It provides a measure of how difficult it is to extend a material, with a value given by the ratio of tensile strength to tensile strain. A measure of how difficult it is to deform a material.

It is given by the ratio of the shear stress to the shear strain. A measure of how difficult it is to compress a substance.

It is given by the ratio of the pressure on a body to the fractional decrease in volume. A measure of the propensity of a substance to evaporate.

It is defined as the equilibrium pressure exerted by the gas produced above a substance in a closed system. This Site has been carefully prepared for your visit, and we ask you to honour and agree to the following terms and conditions when using this Site.

Copyright of and ownership in the Images reside with Murray Robertson. The RSC has been granted the sole and exclusive right and licence to produce, publish and further license the Images.

The RSC maintains this Site for your information, education, communication, and personal entertainment. You may browse, download or print out one copy of the material displayed on the Site for your personal, non-commercial, non-public use, but you must retain all copyright and other proprietary notices contained on the materials.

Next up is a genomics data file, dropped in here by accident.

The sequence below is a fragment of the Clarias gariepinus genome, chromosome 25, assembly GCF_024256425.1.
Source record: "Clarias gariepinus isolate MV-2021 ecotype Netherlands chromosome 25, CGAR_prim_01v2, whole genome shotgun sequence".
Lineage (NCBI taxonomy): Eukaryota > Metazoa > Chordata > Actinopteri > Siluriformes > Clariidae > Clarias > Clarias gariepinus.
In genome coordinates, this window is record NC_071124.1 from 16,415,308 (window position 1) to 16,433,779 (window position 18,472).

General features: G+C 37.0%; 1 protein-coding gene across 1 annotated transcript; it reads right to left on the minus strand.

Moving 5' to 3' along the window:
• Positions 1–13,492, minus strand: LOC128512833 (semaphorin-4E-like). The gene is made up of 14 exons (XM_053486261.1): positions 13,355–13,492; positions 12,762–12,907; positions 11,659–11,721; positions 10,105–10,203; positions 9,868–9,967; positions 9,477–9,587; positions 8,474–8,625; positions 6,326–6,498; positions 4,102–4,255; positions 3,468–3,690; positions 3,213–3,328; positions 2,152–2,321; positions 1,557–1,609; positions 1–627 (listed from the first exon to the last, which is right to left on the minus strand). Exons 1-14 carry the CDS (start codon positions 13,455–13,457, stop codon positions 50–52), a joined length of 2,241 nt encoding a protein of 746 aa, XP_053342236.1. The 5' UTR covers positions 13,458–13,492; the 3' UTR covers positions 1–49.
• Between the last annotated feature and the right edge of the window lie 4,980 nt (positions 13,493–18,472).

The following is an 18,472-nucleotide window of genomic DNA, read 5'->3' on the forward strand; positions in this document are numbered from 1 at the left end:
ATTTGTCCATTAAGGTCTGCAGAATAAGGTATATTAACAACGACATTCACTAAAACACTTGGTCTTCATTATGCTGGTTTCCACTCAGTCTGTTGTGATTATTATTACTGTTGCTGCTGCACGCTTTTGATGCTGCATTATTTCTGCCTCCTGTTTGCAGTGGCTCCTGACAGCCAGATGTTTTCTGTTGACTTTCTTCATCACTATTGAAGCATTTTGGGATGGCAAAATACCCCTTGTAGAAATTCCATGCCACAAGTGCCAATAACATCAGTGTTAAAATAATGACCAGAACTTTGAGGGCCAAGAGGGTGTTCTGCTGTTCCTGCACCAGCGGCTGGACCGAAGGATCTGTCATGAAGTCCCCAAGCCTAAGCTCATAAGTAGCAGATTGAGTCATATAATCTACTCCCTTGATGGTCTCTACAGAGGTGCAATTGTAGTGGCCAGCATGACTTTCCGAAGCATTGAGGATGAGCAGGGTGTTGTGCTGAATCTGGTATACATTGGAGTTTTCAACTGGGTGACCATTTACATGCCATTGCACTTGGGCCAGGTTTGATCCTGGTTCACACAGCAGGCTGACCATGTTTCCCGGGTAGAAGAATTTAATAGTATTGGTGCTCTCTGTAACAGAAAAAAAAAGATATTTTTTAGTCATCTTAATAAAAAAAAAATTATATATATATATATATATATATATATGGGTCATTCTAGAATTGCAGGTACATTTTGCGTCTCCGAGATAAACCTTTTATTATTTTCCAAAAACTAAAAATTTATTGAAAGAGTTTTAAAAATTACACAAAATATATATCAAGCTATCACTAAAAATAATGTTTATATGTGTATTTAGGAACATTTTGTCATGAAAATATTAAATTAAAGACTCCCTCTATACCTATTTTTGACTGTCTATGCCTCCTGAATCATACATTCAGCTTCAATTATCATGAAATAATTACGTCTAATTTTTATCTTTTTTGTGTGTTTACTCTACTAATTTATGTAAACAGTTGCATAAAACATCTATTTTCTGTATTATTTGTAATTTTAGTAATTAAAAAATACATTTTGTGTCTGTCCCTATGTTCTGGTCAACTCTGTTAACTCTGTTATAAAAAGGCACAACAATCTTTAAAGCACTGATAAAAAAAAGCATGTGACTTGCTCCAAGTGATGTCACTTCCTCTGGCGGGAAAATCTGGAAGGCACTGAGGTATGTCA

You may not further copy, alter, distribute or otherwise use any of the materials from this Site without the advance, written consent of the RSC.

The images may not be posted on any website, shared in any disc library, image storage mechanism, network system or similar arrangement.

Pornographic, defamatory, libellous, scandalous, fraudulent, immoral, infringing or otherwise unlawful use of the Images is, of course, prohibited.

If you wish to use the Images in a manner not permitted by these terms and conditions please contact the Publishing Services Department by email.

If you are in any doubt, please ask. Commercial use of the Images will be charged at a rate based on the particular use, prices on application.

In such cases we would ask you to sign a Visual Elements licence agreement, tailored to the specific use you propose. The RSC makes no representations whatsoever about the suitability of the information contained in the documents and related graphics published on this Site for any purpose.